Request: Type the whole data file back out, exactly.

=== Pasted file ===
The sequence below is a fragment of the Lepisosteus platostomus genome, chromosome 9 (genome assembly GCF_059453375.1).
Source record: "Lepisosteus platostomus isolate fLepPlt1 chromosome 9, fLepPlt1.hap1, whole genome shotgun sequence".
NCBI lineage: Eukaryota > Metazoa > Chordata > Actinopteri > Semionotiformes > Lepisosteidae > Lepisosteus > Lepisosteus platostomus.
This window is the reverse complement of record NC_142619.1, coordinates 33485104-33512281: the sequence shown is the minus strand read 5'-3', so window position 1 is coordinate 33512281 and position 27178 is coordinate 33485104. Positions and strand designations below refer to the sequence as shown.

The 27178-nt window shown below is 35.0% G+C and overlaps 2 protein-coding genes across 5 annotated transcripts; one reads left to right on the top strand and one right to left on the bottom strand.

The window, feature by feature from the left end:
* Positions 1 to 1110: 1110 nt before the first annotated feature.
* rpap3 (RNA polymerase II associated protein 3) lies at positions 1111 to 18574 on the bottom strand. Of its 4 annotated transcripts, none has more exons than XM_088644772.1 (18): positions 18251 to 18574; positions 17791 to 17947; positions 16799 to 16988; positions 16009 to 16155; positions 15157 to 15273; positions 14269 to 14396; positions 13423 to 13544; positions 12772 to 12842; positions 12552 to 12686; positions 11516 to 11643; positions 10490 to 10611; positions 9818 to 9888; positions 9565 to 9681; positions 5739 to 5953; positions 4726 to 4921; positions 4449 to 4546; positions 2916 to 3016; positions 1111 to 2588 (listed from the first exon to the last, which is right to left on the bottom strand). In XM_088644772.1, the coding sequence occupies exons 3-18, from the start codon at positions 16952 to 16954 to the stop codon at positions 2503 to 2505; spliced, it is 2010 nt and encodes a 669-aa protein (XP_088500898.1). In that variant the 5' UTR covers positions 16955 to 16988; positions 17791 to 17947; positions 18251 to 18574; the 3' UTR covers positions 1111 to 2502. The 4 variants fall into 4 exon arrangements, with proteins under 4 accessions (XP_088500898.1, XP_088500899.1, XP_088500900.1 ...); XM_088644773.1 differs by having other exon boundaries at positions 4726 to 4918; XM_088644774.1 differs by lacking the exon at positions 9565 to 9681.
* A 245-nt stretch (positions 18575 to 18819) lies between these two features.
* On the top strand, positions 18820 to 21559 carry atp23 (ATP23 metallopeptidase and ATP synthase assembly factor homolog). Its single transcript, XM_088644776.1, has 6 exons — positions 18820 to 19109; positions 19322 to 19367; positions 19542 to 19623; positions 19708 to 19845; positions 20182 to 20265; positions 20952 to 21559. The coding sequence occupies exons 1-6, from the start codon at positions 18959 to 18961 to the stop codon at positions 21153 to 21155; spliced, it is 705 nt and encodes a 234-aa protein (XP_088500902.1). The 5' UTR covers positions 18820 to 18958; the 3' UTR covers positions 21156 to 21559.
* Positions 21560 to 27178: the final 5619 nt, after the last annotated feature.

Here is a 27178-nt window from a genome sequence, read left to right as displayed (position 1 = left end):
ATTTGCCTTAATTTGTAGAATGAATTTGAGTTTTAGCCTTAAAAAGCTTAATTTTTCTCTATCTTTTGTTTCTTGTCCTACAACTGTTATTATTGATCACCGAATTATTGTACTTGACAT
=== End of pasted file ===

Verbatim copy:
The sequence below is a fragment of the Lepisosteus platostomus genome, chromosome 9 (genome assembly GCF_059453375.1).
Source record: "Lepisosteus platostomus isolate fLepPlt1 chromosome 9, fLepPlt1.hap1, whole genome shotgun sequence".
NCBI lineage: Eukaryota > Metazoa > Chordata > Actinopteri > Semionotiformes > Lepisosteidae > Lepisosteus > Lepisosteus platostomus.
This window is the reverse complement of record NC_142619.1, coordinates 33485104-33512281: the sequence shown is the minus strand read 5'-3', so window position 1 is coordinate 33512281 and position 27178 is coordinate 33485104. Positions and strand designations below refer to the sequence as shown.

The 27178-nt window shown below is 35.0% G+C and overlaps 2 protein-coding genes across 5 annotated transcripts; one reads left to right on the top strand and one right to left on the bottom strand.

The window, feature by feature from the left end:
* Positions 1 to 1110: 1110 nt before the first annotated feature.
* rpap3 (RNA polymerase II associated protein 3) lies at positions 1111 to 18574 on the bottom strand. Of its 4 annotated transcripts, none has more exons than XM_088644772.1 (18): positions 18251 to 18574; positions 17791 to 17947; positions 16799 to 16988; positions 16009 to 16155; positions 15157 to 15273; positions 14269 to 14396; positions 13423 to 13544; positions 12772 to 12842; positions 12552 to 12686; positions 11516 to 11643; positions 10490 to 10611; positions 9818 to 9888; positions 9565 to 9681; positions 5739 to 5953; positions 4726 to 4921; positions 4449 to 4546; positions 2916 to 3016; positions 1111 to 2588 (listed from the first exon to the last, which is right to left on the bottom strand). In XM_088644772.1, the coding sequence occupies exons 3-18, from the start codon at positions 16952 to 16954 to the stop codon at positions 2503 to 2505; spliced, it is 2010 nt and encodes a 669-aa protein (XP_088500898.1). In that variant the 5' UTR covers positions 16955 to 16988; positions 17791 to 17947; positions 18251 to 18574; the 3' UTR covers positions 1111 to 2502. The 4 variants fall into 4 exon arrangements, with proteins under 4 accessions (XP_088500898.1, XP_088500899.1, XP_088500900.1 ...); XM_088644773.1 differs by having other exon boundaries at positions 4726 to 4918; XM_088644774.1 differs by lacking the exon at positions 9565 to 9681.
* A 245-nt stretch (positions 18575 to 18819) lies between these two features.
* On the top strand, positions 18820 to 21559 carry atp23 (ATP23 metallopeptidase and ATP synthase assembly factor homolog). Its single transcript, XM_088644776.1, has 6 exons — positions 18820 to 19109; positions 19322 to 19367; positions 19542 to 19623; positions 19708 to 19845; positions 20182 to 20265; positions 20952 to 21559. The coding sequence occupies exons 1-6, from the start codon at positions 18959 to 18961 to the stop codon at positions 21153 to 21155; spliced, it is 705 nt and encodes a 234-aa protein (XP_088500902.1). The 5' UTR covers positions 18820 to 18958; the 3' UTR covers positions 21156 to 21559.
* Positions 21560 to 27178: the final 5619 nt, after the last annotated feature.

Here is a 27178-nt window from a genome sequence, read left to right as displayed (position 1 = left end):
ATTTGCCTTAATTTGTAGAATGAATTTGAGTTTTAGCCTTAAAAAGCTTAATTTTTCTCTATCTTTTGTTTCTTGTCCTACAACTGTTATTATTGATCACCGAATTATTGTACTTGACAT